A piano’s tuning requirements should be weighed alongside the needs of the player. For most students/pianos, we suggest that once per year should be sufficient to maintain the piano in a satisfactorily harmonious state. There will be variation week to week but annual attention will stay on top of any potential issues. Advanced students, teachers and professional musicians might find that more regular visits are required. Pianos in professional venues might be tuned monthly or more often, such as for every performance.
Should I get a piano tuned after moving?
The single most popular myth, based almost entirely upon the practices of a century ago in an age when pianos were delivered on horse or bullock-drawn wagons. Which is not to say your piano should not be tuned after moving, but in reality, the need to tune your piano will have much more to do with how long ago it was last attended to. In the instance of the very common tale … “it was tuned ten years ago but has been moved twice”, the “moving” is irrelevant. The piano has been neglected for a decade and should have been tuned NINE years ago.
Should I wait two to four weeks to let the piano settle after it has been moved?
See above! This has gained recent credence but is nonsense. The important question is, when was the piano last tuned? The piano is not a bottle of fine French wine, albeit that the piano itself might be as equally finely manufactured.
What should I do to keep my piano in good condition between tunings
As above, a stable environment is king! We recommend for all ‘old’ (pre-WW1) pianos, a bowl of water placed inside the bottom of the instrument during the summer months. Think daylight saving, clocks, smoke-alarm batteries, water in the piano. Drafty positions near open windows can also be counter-productive. Direct sunlight, especially in summer months is bad.
Will children bashing at the keys make the piano go out of tune?
No. Pianos are designed to be played by adults, toddlers can rarely generate the power to hurt the piano internally. However … children should be encouraged to respect a musical instrument and we do not like to see or hear of children ‘bashing’ the keys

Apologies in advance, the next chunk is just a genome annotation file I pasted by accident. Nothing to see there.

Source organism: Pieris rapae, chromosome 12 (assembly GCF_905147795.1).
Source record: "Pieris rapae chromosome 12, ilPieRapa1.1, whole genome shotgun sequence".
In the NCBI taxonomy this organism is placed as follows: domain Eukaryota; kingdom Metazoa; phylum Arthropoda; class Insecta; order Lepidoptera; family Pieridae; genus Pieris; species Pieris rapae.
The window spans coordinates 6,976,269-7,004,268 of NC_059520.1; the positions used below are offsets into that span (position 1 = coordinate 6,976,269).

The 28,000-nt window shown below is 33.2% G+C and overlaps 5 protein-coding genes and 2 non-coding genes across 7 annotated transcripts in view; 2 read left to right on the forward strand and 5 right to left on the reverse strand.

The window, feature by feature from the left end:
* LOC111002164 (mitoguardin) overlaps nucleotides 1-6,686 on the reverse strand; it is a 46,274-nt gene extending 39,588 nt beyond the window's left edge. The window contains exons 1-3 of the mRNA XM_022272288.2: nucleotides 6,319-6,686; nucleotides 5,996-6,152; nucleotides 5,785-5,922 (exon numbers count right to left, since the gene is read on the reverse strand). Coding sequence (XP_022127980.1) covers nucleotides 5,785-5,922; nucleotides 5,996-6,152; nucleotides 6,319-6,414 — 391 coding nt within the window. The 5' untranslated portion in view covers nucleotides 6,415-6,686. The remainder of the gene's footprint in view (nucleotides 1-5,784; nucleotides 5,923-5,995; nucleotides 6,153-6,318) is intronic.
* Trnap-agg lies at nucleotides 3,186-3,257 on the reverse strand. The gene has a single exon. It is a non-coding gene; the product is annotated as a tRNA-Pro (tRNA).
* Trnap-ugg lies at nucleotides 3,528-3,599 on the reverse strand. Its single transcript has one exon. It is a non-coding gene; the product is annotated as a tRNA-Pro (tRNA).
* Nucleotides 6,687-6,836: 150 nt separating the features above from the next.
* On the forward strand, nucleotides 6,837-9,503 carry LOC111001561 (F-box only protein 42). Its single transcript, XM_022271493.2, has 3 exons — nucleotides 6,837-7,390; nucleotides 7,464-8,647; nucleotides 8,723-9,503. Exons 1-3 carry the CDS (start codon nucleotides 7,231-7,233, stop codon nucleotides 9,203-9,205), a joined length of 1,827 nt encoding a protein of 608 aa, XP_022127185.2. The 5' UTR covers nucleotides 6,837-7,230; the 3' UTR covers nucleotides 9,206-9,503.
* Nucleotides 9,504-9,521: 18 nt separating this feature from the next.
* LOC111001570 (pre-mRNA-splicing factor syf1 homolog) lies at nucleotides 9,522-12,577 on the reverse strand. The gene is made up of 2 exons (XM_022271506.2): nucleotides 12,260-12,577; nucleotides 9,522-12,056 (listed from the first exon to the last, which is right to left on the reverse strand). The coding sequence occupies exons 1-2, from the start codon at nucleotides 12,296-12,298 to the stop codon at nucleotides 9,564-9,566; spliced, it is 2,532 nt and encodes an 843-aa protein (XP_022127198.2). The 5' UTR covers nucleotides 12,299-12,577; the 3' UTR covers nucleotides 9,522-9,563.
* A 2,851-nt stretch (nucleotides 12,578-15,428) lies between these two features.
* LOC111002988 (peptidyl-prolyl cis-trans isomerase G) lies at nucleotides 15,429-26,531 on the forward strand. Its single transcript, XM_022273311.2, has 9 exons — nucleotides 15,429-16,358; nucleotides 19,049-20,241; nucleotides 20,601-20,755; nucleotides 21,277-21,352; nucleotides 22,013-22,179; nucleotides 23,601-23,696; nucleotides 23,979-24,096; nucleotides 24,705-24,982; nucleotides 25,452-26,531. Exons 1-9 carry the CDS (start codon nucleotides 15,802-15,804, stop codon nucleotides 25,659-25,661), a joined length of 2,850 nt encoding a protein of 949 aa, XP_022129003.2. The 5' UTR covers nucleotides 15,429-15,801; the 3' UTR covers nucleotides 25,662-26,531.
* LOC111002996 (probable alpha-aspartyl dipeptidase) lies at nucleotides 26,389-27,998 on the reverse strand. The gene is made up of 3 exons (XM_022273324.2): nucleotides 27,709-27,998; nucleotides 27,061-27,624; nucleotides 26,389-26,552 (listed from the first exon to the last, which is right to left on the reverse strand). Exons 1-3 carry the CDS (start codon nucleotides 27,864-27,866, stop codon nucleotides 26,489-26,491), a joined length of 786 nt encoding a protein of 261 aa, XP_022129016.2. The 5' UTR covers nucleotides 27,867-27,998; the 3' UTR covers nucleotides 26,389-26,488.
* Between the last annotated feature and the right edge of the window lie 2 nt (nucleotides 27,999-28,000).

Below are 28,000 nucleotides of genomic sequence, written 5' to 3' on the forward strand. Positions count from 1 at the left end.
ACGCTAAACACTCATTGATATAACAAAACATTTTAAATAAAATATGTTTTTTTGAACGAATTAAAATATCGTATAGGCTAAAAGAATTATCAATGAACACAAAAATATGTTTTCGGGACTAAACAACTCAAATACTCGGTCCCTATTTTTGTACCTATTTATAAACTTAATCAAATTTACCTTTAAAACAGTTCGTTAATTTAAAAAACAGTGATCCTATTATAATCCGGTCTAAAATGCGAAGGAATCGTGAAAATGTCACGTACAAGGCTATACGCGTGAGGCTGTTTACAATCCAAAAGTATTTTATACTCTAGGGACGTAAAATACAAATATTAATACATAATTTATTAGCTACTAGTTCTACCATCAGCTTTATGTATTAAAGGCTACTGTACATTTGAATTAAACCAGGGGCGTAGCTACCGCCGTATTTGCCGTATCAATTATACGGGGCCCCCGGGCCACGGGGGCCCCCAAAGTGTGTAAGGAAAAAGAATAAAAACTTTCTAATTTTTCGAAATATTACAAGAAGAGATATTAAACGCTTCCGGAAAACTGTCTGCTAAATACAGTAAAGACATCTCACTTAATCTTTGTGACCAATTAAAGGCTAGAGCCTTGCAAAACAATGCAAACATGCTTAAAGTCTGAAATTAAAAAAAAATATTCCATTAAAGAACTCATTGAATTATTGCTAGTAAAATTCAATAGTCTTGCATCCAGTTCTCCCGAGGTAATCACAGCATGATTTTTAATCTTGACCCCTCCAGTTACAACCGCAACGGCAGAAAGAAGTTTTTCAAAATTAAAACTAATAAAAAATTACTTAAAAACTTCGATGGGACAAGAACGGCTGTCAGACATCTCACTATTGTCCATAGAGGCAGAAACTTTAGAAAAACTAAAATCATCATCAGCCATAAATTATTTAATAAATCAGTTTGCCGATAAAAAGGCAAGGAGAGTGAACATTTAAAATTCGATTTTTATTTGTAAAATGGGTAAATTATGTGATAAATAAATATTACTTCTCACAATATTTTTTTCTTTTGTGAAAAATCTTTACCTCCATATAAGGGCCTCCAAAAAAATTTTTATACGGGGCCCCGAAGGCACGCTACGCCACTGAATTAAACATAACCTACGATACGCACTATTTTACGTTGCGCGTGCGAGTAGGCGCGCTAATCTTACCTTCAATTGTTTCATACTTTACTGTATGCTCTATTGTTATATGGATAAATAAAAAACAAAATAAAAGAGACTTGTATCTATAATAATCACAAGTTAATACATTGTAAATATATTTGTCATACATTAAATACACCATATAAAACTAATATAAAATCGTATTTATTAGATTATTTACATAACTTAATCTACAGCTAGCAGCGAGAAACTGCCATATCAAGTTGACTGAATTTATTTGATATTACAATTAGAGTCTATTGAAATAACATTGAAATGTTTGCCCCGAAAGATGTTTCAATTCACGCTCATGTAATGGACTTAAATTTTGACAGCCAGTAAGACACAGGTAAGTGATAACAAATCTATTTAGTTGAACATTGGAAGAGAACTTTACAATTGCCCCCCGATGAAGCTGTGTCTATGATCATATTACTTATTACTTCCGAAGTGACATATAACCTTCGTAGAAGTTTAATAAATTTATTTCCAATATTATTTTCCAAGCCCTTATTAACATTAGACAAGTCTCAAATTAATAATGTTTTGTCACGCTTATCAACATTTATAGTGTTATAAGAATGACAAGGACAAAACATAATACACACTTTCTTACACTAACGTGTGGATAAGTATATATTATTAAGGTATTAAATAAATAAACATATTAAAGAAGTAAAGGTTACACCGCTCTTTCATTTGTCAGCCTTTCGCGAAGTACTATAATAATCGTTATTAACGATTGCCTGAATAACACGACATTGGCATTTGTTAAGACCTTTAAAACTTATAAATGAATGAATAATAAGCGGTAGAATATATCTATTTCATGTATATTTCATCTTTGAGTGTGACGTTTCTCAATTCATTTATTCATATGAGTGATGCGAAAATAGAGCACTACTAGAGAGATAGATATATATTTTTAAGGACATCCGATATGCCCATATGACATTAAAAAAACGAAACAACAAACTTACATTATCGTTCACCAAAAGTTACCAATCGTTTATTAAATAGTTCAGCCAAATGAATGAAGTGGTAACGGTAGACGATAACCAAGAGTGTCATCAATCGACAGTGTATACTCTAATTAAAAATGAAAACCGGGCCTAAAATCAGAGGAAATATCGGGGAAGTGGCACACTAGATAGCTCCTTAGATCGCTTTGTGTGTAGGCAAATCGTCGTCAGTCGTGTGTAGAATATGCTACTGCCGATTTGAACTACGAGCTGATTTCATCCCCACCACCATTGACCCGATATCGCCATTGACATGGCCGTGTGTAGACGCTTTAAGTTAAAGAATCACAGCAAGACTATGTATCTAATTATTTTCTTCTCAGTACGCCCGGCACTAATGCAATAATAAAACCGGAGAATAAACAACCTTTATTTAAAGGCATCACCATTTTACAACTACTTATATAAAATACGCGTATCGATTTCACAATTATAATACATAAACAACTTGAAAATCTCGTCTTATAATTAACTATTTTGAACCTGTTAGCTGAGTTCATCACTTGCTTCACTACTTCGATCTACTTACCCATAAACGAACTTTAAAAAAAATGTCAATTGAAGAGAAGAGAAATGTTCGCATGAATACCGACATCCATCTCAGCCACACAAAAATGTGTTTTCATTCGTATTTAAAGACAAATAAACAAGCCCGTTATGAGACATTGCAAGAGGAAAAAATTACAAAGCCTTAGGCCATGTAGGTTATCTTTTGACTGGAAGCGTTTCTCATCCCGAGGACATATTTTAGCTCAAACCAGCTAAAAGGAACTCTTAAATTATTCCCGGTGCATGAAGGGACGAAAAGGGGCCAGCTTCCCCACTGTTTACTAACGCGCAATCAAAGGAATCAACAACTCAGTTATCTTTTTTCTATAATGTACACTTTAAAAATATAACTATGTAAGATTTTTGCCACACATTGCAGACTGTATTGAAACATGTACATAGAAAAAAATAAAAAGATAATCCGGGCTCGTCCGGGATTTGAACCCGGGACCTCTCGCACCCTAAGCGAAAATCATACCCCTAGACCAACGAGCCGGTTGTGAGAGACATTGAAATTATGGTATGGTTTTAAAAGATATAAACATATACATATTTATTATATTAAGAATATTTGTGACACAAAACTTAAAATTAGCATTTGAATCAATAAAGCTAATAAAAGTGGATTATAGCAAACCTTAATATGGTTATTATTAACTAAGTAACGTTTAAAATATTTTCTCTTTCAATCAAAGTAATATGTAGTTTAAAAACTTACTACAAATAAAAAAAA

Is my piano too old to be serviced?
Each piano must be assessed on its own merits but generally speaking pianos that were built prior to 1900 are beginning to get old, both technologically (design, engineering, materials) and structurally. Pre-1890 instruments are definitely ‘old’, the technology of design and engineering, not to mention performance perhaps equating to early black-and-white television. Sadly, some pianos, due to poor manufacture, obsolete design or the rigours of the Australian climate over 100 years, mean that many of these old pianos cannot be tuned reliably nor will they perform like modern-day instruments. There are exceptions to this rule but they are increasingly rare.
What if my piano has missing notes or broken strings?
Many piano parts post-1920 are generic, interchangeable or replaceable. Pre- World War 1 era pianos might be more problematic and require repair of the original components. Most felted parts (hammers, dampers, back-checks, cushion felts etc) are replaceable, or the felts themselves are available and can be refurbished. Obviously, a piano needs to be working correctly mechanically for it to be tuned.
Strings can be replaced. Treble piano wire has been standardised for 130+ years and new bass-strings can be manufactured specifically to order.
Is there anything I can do to prolong the life of a piano?
An even environment and regular attention. In older European and British instruments (pre-1930’s) we happily recommend the installation of a bowl of water in the base of a piano during the summer months in Victoria.
Should a piano have ornaments and such placed on it?